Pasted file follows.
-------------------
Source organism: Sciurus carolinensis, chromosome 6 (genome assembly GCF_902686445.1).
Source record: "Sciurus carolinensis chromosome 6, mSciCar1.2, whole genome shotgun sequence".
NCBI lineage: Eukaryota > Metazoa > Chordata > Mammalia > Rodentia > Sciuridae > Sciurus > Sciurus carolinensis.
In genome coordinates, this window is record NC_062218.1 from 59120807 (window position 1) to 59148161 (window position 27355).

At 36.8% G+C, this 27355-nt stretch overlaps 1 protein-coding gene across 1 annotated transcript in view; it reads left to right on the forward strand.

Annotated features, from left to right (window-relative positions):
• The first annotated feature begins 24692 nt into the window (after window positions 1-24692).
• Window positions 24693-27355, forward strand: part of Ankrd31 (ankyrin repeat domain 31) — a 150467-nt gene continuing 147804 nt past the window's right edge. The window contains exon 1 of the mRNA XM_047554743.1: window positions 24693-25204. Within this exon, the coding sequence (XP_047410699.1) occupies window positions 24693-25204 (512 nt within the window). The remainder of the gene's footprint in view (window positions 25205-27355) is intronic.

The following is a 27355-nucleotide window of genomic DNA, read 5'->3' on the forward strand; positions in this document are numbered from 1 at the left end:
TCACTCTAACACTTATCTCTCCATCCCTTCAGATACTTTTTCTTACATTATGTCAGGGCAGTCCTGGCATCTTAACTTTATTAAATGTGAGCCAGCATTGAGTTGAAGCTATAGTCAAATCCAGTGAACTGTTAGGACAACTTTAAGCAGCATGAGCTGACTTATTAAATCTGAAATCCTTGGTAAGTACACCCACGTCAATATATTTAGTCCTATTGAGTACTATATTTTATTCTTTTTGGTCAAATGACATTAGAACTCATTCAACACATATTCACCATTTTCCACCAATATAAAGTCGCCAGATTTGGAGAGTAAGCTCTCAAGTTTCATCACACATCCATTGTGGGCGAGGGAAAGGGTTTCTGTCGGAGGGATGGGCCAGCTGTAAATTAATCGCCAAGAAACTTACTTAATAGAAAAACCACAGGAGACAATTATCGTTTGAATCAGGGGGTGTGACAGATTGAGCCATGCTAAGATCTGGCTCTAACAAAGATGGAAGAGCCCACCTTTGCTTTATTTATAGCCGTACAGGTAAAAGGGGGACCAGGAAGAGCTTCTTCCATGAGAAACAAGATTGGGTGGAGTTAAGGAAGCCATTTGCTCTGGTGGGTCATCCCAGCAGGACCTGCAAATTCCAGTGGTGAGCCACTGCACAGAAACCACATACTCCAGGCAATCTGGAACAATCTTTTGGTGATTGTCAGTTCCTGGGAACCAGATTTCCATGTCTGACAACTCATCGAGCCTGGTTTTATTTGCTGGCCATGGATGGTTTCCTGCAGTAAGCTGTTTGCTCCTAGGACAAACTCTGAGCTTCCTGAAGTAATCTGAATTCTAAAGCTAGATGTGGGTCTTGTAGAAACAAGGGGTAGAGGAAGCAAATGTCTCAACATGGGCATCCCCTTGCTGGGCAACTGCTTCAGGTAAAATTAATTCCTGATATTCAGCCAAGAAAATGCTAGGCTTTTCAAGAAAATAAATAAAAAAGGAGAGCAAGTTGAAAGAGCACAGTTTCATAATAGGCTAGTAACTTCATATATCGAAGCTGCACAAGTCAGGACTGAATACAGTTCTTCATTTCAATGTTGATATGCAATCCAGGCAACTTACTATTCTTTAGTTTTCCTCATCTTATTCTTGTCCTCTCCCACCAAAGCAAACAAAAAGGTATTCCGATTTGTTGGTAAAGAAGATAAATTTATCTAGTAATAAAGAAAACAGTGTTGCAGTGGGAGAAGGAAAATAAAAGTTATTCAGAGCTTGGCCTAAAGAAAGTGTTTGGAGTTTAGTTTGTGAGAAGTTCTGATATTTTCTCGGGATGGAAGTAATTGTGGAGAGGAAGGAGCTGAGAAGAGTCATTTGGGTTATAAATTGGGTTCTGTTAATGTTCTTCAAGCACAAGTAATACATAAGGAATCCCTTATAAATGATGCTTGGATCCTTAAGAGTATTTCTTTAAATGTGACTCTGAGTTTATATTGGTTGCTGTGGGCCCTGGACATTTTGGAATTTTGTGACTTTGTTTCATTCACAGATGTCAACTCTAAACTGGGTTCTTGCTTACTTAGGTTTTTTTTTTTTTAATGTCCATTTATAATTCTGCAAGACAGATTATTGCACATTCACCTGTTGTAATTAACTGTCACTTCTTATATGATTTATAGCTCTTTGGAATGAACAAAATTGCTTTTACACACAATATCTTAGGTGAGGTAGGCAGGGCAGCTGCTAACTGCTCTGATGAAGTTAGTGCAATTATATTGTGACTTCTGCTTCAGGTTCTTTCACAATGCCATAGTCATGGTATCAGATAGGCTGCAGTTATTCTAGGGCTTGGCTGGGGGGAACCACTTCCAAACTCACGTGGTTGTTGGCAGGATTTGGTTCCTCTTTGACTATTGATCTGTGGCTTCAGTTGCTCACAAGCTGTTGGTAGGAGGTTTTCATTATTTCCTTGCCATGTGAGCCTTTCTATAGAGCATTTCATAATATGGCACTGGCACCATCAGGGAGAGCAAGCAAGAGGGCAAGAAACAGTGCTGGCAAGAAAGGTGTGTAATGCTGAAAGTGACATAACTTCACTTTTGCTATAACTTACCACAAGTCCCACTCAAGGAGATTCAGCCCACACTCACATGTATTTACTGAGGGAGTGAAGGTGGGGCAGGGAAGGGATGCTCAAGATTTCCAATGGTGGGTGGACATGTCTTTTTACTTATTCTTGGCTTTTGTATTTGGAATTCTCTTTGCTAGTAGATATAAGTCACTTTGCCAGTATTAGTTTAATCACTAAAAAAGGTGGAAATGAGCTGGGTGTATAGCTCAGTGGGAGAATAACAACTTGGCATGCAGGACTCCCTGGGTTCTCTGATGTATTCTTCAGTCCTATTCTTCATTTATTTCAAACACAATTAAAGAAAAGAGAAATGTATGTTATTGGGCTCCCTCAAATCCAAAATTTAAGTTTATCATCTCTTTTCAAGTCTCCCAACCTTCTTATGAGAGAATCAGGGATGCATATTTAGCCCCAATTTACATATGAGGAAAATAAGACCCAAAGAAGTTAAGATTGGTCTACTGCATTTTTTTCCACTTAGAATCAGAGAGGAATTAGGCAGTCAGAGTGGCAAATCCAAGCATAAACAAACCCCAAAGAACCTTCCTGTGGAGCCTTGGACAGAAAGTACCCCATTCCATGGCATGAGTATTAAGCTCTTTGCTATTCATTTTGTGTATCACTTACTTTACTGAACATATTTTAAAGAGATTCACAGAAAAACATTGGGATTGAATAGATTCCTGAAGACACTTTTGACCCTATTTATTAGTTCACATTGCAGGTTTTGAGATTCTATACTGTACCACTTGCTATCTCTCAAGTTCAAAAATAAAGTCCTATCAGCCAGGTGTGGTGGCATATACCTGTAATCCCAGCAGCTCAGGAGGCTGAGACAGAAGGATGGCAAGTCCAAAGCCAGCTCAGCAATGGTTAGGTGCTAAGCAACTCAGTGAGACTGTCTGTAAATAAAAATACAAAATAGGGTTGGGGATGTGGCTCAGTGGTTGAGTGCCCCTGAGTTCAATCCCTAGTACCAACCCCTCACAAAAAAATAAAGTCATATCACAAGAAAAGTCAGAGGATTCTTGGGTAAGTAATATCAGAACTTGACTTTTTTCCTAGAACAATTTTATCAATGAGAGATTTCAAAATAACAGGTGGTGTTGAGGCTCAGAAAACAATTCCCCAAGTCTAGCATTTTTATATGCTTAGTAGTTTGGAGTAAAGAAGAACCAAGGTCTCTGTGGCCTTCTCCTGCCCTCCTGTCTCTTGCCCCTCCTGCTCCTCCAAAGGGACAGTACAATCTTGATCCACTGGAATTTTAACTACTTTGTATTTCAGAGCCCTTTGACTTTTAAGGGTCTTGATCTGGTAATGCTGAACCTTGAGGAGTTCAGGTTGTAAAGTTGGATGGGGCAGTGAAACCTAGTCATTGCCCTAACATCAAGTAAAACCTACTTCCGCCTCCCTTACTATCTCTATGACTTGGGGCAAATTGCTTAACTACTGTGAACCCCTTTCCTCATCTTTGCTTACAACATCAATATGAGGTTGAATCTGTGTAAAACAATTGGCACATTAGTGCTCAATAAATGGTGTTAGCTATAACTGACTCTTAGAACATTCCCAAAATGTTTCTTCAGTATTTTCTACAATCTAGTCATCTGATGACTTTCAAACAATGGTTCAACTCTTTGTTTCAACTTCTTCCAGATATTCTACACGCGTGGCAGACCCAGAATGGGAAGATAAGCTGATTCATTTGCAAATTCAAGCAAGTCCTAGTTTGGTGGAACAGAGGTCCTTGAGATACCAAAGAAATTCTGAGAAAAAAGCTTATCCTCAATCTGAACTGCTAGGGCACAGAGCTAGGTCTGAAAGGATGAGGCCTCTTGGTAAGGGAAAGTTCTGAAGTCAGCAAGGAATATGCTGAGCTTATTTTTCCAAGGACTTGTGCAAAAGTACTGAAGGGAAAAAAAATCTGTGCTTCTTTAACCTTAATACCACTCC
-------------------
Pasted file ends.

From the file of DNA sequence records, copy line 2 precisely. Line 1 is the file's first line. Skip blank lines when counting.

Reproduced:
Source record: "Sciurus carolinensis chromosome 6, mSciCar1.2, whole genome shotgun sequence".